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Entries from January 2009

Darvon Prescription Danger

January 31st, 2009 · No Comments

A Food and Drug Administration (FDA) advisory panel voted to recommend withdrawing Darvon from the marketplace. The prescription drug has been used to treat pain for more than 50 years but has left a trail of problems such as addiction and suicide.

Darvon was first approved in 1957, when there were few alternatives for treating pain except aspirin and powerful narcotics. The drug remains one of the top 25 most commonly prescribed medications. More than 20 million prescriptions were written in 2007.

The consumer group Public Citizen had petitioned the FDA to withdraw Darvon because the drug offers relatively weak pain relief and poses an overdose risk, with the potential to be used in suicides.

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Tags: News - Addiction and Alternative Health

Tobacco Report Shows Failure of Government

January 23rd, 2009 · No Comments

For more than 100 years, the American Lung Association has been the lead organization working to prevent lung disease and promote lung health, including fighting illness and death caused by tobacco use.

The American Lung Association’s State of Tobacco Control 2008 report assigns letter grades to each of the 50 states, the District of Columbia and the federal government for specific tobacco control policies.

Not one state earned all “A”s in the report.

California earned an A grade for its smoke-free air laws; a D for its cigarette tax rate; an F for tobacco prevention and control program funding; and a D for coverage of cessation treatments and services. Grades are calculated by comparing policies against standards that are based on the most current, recognized scientific criteria for effective tobacco control measures.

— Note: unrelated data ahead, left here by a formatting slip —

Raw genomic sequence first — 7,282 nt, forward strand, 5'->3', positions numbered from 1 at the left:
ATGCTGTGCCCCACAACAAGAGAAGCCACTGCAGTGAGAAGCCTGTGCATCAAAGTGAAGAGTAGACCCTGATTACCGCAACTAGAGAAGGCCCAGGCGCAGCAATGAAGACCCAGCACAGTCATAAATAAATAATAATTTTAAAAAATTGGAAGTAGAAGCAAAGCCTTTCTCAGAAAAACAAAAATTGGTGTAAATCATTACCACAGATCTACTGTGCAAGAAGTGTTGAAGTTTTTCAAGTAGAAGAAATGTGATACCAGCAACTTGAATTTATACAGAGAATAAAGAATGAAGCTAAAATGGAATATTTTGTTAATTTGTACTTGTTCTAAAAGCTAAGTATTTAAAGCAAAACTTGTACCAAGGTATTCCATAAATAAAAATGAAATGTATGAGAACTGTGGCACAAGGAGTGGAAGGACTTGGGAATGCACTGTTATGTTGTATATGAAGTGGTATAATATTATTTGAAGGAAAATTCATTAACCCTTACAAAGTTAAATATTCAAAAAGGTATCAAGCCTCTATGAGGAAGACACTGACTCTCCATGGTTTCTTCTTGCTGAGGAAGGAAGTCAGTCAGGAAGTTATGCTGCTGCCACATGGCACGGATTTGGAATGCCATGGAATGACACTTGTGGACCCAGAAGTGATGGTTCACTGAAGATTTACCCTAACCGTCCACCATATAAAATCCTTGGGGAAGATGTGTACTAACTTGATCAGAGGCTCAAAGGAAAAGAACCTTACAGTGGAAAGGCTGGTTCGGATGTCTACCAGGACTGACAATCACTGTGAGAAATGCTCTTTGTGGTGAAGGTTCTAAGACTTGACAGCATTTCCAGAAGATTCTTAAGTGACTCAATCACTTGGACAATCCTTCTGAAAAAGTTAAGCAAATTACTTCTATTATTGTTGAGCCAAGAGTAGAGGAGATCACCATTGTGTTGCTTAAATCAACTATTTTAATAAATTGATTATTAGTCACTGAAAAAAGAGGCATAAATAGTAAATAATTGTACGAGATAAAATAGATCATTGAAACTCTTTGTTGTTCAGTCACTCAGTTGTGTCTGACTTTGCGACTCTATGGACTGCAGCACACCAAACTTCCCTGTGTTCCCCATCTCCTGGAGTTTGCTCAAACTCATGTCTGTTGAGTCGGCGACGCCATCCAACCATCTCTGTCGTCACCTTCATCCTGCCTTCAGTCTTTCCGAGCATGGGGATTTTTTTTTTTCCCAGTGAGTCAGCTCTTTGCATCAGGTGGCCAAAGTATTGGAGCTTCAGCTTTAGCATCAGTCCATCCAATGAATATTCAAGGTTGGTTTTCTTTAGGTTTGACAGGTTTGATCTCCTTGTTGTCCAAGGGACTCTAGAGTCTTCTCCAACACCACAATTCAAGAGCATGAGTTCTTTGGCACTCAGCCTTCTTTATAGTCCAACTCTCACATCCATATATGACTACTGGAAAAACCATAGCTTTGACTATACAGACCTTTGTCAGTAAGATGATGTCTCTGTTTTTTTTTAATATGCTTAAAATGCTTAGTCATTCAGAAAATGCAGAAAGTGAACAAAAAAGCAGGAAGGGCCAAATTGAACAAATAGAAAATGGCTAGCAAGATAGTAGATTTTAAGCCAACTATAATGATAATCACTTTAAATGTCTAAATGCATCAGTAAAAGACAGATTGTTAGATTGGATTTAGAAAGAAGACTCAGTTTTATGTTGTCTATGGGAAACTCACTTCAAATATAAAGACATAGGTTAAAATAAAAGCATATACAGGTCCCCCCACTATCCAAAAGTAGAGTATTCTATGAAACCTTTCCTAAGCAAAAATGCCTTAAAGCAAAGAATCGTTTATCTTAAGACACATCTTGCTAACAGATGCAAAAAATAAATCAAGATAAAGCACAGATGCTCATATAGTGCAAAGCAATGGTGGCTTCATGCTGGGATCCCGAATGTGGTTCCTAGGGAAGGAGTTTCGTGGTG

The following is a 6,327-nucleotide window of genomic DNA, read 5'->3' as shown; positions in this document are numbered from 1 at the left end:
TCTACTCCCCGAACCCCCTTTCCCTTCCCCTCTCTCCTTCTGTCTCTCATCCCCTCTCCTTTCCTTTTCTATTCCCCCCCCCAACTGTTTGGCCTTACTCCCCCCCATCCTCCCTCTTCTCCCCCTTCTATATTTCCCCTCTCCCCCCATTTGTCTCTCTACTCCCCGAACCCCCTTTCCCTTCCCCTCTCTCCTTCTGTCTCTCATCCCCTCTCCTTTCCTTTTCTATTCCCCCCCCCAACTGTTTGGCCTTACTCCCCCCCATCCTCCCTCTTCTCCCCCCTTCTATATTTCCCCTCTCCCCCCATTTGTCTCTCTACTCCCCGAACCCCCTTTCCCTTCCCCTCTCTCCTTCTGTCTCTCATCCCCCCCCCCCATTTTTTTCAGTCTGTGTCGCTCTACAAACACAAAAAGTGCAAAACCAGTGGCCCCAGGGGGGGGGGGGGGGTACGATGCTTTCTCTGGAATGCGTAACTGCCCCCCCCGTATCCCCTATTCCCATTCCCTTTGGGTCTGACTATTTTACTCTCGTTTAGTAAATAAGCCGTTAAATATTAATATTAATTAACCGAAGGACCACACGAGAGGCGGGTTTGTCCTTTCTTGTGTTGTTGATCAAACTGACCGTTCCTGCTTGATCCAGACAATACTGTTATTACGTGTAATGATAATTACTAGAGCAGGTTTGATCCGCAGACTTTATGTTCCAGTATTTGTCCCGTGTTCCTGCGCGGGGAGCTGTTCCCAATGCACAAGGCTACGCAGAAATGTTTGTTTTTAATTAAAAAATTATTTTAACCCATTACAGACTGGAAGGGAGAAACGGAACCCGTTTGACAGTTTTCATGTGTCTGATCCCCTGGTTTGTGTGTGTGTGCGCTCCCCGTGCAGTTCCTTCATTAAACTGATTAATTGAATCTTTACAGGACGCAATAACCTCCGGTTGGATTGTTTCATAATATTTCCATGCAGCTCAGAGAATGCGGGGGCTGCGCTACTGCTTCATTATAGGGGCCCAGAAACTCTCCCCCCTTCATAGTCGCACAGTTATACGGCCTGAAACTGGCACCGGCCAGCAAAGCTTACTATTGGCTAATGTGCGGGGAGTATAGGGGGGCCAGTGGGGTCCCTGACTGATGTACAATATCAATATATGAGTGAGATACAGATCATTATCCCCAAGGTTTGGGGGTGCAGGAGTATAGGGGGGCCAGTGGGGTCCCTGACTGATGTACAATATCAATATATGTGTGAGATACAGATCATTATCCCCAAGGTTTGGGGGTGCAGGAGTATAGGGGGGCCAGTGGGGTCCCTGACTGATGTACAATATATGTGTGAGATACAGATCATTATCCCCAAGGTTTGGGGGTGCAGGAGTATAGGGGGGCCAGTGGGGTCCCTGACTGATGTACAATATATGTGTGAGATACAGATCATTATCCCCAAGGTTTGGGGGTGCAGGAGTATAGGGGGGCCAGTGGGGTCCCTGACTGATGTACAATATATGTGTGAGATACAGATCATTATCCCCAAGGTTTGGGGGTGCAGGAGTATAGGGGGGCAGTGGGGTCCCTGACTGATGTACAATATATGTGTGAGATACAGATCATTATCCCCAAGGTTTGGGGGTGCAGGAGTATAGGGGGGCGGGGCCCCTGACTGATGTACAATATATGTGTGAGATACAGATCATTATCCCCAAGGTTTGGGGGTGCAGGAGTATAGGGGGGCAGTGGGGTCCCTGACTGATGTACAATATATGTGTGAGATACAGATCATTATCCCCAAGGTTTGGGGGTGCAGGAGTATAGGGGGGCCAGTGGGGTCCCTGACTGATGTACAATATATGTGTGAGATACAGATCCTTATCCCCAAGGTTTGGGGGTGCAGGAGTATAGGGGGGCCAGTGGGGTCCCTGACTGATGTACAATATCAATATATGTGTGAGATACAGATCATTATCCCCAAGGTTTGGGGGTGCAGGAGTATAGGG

The American Lung Association of California also released local grades for 297 cities and 30 of the 58 counties in California. The local grades cover three key policy areas including: smoke-free outdoor air, smoke-free housing, and reducing sales of tobacco products. An overall tobacco control grade was awarded to each of these municipalities. While there are some excellent local grades, a majority of the grades reflect the need to do more to protect against secondhand smoke in multi-unit housing and outdoor environments. To see results for the 10 largest cities as well as a complete report of local grades, go to http://californialung.org/sotc-ca-local.

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Tags: Smoking - Nicotine Addiction

Addiction and ADHD

January 17th, 2009 · No Comments

A counselor and a scientist collaborated on a book – “Overload” – to show that there is a vital connection between attention deficit disorder and addiction.

David Miller, a counselor, had struggled with his own ADHD and alcoholism.

Kenneth Blum, PhD, a renowned neuroscientist credited with the co-discovery (with Dr. Ernest Noble of UCLA and former director of The National Institute on Alcoholism and Alcohol Abuse (NIAAA)) of the first genetic association of the dopamine D2 receptor gene with severe alcoholism.

Some of the findings I learned include: